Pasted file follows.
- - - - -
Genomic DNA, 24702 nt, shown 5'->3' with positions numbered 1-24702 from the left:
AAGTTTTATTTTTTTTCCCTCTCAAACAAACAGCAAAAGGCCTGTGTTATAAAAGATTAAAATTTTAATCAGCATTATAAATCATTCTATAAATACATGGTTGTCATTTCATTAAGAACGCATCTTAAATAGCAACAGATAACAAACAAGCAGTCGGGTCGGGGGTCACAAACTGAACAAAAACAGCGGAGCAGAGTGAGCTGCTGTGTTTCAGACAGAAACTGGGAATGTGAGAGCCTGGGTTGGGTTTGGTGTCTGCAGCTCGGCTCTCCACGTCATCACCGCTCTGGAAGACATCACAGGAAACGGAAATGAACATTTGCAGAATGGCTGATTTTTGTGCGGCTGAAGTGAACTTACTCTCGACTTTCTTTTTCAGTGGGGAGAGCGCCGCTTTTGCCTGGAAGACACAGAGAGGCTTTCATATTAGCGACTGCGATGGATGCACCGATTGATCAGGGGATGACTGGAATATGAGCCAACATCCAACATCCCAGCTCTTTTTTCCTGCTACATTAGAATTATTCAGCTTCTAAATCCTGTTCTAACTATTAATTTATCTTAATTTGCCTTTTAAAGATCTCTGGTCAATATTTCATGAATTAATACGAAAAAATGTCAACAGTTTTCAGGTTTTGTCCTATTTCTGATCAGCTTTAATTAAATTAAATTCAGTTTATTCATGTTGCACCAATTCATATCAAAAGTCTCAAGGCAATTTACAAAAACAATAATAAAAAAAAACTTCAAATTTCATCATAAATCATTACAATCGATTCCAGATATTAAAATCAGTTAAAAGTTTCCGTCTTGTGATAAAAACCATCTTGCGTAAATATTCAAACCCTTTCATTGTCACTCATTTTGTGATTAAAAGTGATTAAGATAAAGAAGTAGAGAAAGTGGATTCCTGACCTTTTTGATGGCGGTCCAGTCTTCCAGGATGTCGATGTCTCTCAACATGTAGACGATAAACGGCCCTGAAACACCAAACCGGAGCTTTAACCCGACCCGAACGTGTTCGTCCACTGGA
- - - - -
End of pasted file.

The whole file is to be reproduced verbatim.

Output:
Genomic DNA, 24702 nt, shown 5'->3' with positions numbered 1-24702 from the left:
AAGTTTTATTTTTTTTCCCTCTCAAACAAACAGCAAAAGGCCTGTGTTATAAAAGATTAAAATTTTAATCAGCATTATAAATCATTCTATAAATACATGGTTGTCATTTCATTAAGAACGCATCTTAAATAGCAACAGATAACAAACAAGCAGTCGGGTCGGGGGTCACAAACTGAACAAAAACAGCGGAGCAGAGTGAGCTGCTGTGTTTCAGACAGAAACTGGGAATGTGAGAGCCTGGGTTGGGTTTGGTGTCTGCAGCTCGGCTCTCCACGTCATCACCGCTCTGGAAGACATCACAGGAAACGGAAATGAACATTTGCAGAATGGCTGATTTTTGTGCGGCTGAAGTGAACTTACTCTCGACTTTCTTTTTCAGTGGGGAGAGCGCCGCTTTTGCCTGGAAGACACAGAGAGGCTTTCATATTAGCGACTGCGATGGATGCACCGATTGATCAGGGGATGACTGGAATATGAGCCAACATCCAACATCCCAGCTCTTTTTTCCTGCTACATTAGAATTATTCAGCTTCTAAATCCTGTTCTAACTATTAATTTATCTTAATTTGCCTTTTAAAGATCTCTGGTCAATATTTCATGAATTAATACGAAAAAATGTCAACAGTTTTCAGGTTTTGTCCTATTTCTGATCAGCTTTAATTAAATTAAATTCAGTTTATTCATGTTGCACCAATTCATATCAAAAGTCTCAAGGCAATTTACAAAAACAATAATAAAAAAAAACTTCAAATTTCATCATAAATCATTACAATCGATTCCAGATATTAAAATCAGTTAAAAGTTTCCGTCTTGTGATAAAAACCATCTTGCGTAAATATTCAAACCCTTTCATTGTCACTCATTTTGTGATTAAAAGTGATTAAGATAAAGAAGTAGAGAAAGTGGATTCCTGACCTTTTTGATGGCGGTCCAGTCTTCCAGGATGTCGATGTCTCTCAACATGTAGACGATAAACGGCCCTGAAACACCAAACCGGAGCTTTAACCCGACCCGAACGTGTTCGTCCACTGGA